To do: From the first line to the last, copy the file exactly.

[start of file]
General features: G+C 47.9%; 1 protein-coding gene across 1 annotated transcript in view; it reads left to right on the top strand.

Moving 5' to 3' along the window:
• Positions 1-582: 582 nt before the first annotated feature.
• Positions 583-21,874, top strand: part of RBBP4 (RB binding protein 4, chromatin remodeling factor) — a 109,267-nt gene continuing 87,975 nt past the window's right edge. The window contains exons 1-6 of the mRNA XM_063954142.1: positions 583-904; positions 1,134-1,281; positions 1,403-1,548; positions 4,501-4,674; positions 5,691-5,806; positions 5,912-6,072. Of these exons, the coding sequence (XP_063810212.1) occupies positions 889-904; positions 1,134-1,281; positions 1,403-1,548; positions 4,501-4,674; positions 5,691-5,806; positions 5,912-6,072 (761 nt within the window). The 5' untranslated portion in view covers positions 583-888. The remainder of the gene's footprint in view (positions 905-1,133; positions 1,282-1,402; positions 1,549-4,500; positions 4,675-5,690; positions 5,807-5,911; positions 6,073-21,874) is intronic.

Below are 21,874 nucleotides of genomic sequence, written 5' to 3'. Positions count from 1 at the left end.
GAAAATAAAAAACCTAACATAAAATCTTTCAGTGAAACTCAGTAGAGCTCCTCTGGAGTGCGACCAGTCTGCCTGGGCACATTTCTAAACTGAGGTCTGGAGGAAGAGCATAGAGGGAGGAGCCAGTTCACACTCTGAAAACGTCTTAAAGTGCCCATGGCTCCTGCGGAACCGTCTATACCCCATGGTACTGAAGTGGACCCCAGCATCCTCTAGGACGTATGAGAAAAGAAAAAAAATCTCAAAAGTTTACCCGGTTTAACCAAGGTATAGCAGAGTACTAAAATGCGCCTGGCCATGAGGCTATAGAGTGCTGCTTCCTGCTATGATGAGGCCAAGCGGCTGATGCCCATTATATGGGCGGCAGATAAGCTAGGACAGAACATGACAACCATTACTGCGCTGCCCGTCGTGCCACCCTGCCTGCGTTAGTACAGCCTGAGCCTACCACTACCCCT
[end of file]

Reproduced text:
General features: G+C 47.9%; 1 protein-coding gene across 1 annotated transcript in view; it reads left to right on the top strand.

Moving 5' to 3' along the window:
• Positions 1-582: 582 nt before the first annotated feature.
• Positions 583-21,874, top strand: part of RBBP4 (RB binding protein 4, chromatin remodeling factor) — a 109,267-nt gene continuing 87,975 nt past the window's right edge. The window contains exons 1-6 of the mRNA XM_063954142.1: positions 583-904; positions 1,134-1,281; positions 1,403-1,548; positions 4,501-4,674; positions 5,691-5,806; positions 5,912-6,072. Of these exons, the coding sequence (XP_063810212.1) occupies positions 889-904; positions 1,134-1,281; positions 1,403-1,548; positions 4,501-4,674; positions 5,691-5,806; positions 5,912-6,072 (761 nt within the window). The 5' untranslated portion in view covers positions 583-888. The remainder of the gene's footprint in view (positions 905-1,133; positions 1,282-1,402; positions 1,549-4,500; positions 4,675-5,690; positions 5,807-5,911; positions 6,073-21,874) is intronic.

Below are 21,874 nucleotides of genomic sequence, written 5' to 3'. Positions count from 1 at the left end.
GAAAATAAAAAACCTAACATAAAATCTTTCAGTGAAACTCAGTAGAGCTCCTCTGGAGTGCGACCAGTCTGCCTGGGCACATTTCTAAACTGAGGTCTGGAGGAAGAGCATAGAGGGAGGAGCCAGTTCACACTCTGAAAACGTCTTAAAGTGCCCATGGCTCCTGCGGAACCGTCTATACCCCATGGTACTGAAGTGGACCCCAGCATCCTCTAGGACGTATGAGAAAAGAAAAAAAATCTCAAAAGTTTACCCGGTTTAACCAAGGTATAGCAGAGTACTAAAATGCGCCTGGCCATGAGGCTATAGAGTGCTGCTTCCTGCTATGATGAGGCCAAGCGGCTGATGCCCATTATATGGGCGGCAGATAAGCTAGGACAGAACATGACAACCATTACTGCGCTGCCCGTCGTGCCACCCTGCCTGCGTTAGTACAGCCTGAGCCTACCACTACCCCT